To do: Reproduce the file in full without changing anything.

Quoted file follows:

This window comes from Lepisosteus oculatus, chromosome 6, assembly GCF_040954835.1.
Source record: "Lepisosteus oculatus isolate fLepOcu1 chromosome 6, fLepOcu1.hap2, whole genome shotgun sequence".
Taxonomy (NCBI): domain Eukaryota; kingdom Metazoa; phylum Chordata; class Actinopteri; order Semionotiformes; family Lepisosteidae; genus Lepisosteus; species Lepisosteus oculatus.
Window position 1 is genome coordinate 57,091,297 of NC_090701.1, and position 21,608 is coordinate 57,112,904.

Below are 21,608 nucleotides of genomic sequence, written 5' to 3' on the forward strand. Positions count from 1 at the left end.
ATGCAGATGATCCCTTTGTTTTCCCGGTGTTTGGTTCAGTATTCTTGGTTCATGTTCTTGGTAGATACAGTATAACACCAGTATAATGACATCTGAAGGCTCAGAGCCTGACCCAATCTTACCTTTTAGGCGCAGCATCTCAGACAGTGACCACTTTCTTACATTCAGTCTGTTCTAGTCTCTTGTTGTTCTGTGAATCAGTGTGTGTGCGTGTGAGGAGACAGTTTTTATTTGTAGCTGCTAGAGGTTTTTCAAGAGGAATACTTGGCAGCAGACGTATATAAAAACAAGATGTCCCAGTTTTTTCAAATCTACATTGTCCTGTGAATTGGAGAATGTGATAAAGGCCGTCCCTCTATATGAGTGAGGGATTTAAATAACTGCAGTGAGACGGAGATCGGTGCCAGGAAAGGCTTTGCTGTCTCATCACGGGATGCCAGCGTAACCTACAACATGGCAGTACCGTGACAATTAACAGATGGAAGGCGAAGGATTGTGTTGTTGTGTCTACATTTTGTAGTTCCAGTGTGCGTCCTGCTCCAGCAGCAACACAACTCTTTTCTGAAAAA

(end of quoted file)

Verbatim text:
This window comes from Lepisosteus oculatus, chromosome 6, assembly GCF_040954835.1.
Source record: "Lepisosteus oculatus isolate fLepOcu1 chromosome 6, fLepOcu1.hap2, whole genome shotgun sequence".
Taxonomy (NCBI): domain Eukaryota; kingdom Metazoa; phylum Chordata; class Actinopteri; order Semionotiformes; family Lepisosteidae; genus Lepisosteus; species Lepisosteus oculatus.
Window position 1 is genome coordinate 57,091,297 of NC_090701.1, and position 21,608 is coordinate 57,112,904.

Below are 21,608 nucleotides of genomic sequence, written 5' to 3' on the forward strand. Positions count from 1 at the left end.
ATGCAGATGATCCCTTTGTTTTCCCGGTGTTTGGTTCAGTATTCTTGGTTCATGTTCTTGGTAGATACAGTATAACACCAGTATAATGACATCTGAAGGCTCAGAGCCTGACCCAATCTTACCTTTTAGGCGCAGCATCTCAGACAGTGACCACTTTCTTACATTCAGTCTGTTCTAGTCTCTTGTTGTTCTGTGAATCAGTGTGTGTGCGTGTGAGGAGACAGTTTTTATTTGTAGCTGCTAGAGGTTTTTCAAGAGGAATACTTGGCAGCAGACGTATATAAAAACAAGATGTCCCAGTTTTTTCAAATCTACATTGTCCTGTGAATTGGAGAATGTGATAAAGGCCGTCCCTCTATATGAGTGAGGGATTTAAATAACTGCAGTGAGACGGAGATCGGTGCCAGGAAAGGCTTTGCTGTCTCATCACGGGATGCCAGCGTAACCTACAACATGGCAGTACCGTGACAATTAACAGATGGAAGGCGAAGGATTGTGTTGTTGTGTCTACATTTTGTAGTTCCAGTGTGCGTCCTGCTCCAGCAGCAACACAACTCTTTTCTGAAAAA